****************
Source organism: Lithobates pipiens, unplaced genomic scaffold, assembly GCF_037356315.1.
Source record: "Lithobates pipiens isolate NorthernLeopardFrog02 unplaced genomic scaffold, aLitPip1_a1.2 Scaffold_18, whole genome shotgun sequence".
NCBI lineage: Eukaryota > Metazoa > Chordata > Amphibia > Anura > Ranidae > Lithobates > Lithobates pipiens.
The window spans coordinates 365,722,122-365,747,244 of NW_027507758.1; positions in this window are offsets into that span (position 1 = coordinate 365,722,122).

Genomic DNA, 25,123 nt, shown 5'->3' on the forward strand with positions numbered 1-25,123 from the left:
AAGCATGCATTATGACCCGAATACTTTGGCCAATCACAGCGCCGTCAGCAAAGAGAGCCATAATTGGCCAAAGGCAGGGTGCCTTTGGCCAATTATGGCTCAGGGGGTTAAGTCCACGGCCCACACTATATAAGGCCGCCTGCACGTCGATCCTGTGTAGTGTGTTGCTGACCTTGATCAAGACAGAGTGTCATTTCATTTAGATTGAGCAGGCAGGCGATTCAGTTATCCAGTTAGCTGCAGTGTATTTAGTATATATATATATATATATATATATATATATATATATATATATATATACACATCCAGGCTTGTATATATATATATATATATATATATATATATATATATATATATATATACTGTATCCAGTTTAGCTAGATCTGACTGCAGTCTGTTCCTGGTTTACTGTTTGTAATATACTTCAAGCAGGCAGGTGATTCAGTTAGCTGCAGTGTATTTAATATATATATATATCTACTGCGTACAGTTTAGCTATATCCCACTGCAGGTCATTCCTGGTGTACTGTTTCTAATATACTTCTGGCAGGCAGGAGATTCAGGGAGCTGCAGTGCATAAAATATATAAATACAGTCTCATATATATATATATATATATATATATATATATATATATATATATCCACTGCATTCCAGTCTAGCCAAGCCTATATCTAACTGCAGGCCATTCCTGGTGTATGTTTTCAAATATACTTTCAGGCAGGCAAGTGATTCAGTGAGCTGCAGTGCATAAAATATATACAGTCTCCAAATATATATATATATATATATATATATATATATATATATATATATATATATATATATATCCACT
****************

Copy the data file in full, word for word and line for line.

Source organism: Lithobates pipiens, unplaced genomic scaffold, assembly GCF_037356315.1.
Source record: "Lithobates pipiens isolate NorthernLeopardFrog02 unplaced genomic scaffold, aLitPip1_a1.2 Scaffold_18, whole genome shotgun sequence".
NCBI lineage: Eukaryota > Metazoa > Chordata > Amphibia > Anura > Ranidae > Lithobates > Lithobates pipiens.
The window spans coordinates 365,722,122-365,747,244 of NW_027507758.1; positions in this window are offsets into that span (position 1 = coordinate 365,722,122).

Genomic DNA, 25,123 nt, shown 5'->3' on the forward strand with positions numbered 1-25,123 from the left:
AAGCATGCATTATGACCCGAATACTTTGGCCAATCACAGCGCCGTCAGCAAAGAGAGCCATAATTGGCCAAAGGCAGGGTGCCTTTGGCCAATTATGGCTCAGGGGGTTAAGTCCACGGCCCACACTATATAAGGCCGCCTGCACGTCGATCCTGTGTAGTGTGTTGCTGACCTTGATCAAGACAGAGTGTCATTTCATTTAGATTGAGCAGGCAGGCGATTCAGTTATCCAGTTAGCTGCAGTGTATTTAGTATATATATATATATATATATATATATATATATATATATATATATATACACATCCAGGCTTGTATATATATATATATATATATATATATATATATATATATATATATATACTGTATCCAGTTTAGCTAGATCTGACTGCAGTCTGTTCCTGGTTTACTGTTTGTAATATACTTCAAGCAGGCAGGTGATTCAGTTAGCTGCAGTGTATTTAATATATATATATATCTACTGCGTACAGTTTAGCTATATCCCACTGCAGGTCATTCCTGGTGTACTGTTTCTAATATACTTCTGGCAGGCAGGAGATTCAGGGAGCTGCAGTGCATAAAATATATAAATACAGTCTCATATATATATATATATATATATATATATATATATATATATATATCCACTGCATTCCAGTCTAGCCAAGCCTATATCTAACTGCAGGCCATTCCTGGTGTATGTTTTCAAATATACTTTCAGGCAGGCAAGTGATTCAGTGAGCTGCAGTGCATAAAATATATACAGTCTCCAAATATATATATATATATATATATATATATATATATATATATATATATATATATATATATCCACT